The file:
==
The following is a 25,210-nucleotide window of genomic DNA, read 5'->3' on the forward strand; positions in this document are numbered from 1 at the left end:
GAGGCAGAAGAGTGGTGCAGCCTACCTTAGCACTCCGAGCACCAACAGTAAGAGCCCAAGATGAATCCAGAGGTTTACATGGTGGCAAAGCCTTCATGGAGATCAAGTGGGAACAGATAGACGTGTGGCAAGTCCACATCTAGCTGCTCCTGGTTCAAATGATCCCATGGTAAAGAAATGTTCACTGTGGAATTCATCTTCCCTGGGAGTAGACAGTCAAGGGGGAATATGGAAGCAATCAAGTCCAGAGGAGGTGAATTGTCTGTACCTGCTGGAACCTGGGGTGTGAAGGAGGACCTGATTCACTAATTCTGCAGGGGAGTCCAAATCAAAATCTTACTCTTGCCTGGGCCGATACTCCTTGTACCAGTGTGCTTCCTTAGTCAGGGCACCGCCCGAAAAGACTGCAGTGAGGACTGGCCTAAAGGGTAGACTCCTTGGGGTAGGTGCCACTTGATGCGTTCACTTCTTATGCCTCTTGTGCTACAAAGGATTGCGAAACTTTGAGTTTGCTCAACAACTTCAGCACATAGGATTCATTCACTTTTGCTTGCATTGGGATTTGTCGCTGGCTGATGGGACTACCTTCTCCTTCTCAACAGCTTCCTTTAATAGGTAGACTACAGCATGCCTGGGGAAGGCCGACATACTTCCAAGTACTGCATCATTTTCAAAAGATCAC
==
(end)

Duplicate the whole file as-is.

The following is a 25,210-nucleotide window of genomic DNA, read 5'->3' on the forward strand; positions in this document are numbered from 1 at the left end:
GAGGCAGAAGAGTGGTGCAGCCTACCTTAGCACTCCGAGCACCAACAGTAAGAGCCCAAGATGAATCCAGAGGTTTACATGGTGGCAAAGCCTTCATGGAGATCAAGTGGGAACAGATAGACGTGTGGCAAGTCCACATCTAGCTGCTCCTGGTTCAAATGATCCCATGGTAAAGAAATGTTCACTGTGGAATTCATCTTCCCTGGGAGTAGACAGTCAAGGGGGAATATGGAAGCAATCAAGTCCAGAGGAGGTGAATTGTCTGTACCTGCTGGAACCTGGGGTGTGAAGGAGGACCTGATTCACTAATTCTGCAGGGGAGTCCAAATCAAAATCTTACTCTTGCCTGGGCCGATACTCCTTGTACCAGTGTGCTTCCTTAGTCAGGGCACCGCCCGAAAAGACTGCAGTGAGGACTGGCCTAAAGGGTAGACTCCTTGGGGTAGGTGCCACTTGATGCGTTCACTTCTTATGCCTCTTGTGCTACAAAGGATTGCGAAACTTTGAGTTTGCTCAACAACTTCAGCACATAGGATTCATTCACTTTTGCTTGCATTGGGATTTGTCGCTGGCTGATGGGACTACCTTCTCCTTCTCAACAGCTTCCTTTAATAGGTAGACTACAGCATGCCTGGGGAAGGCCGACATACTTCCAAGTACTGCATCATTTTCAAAAGATCAC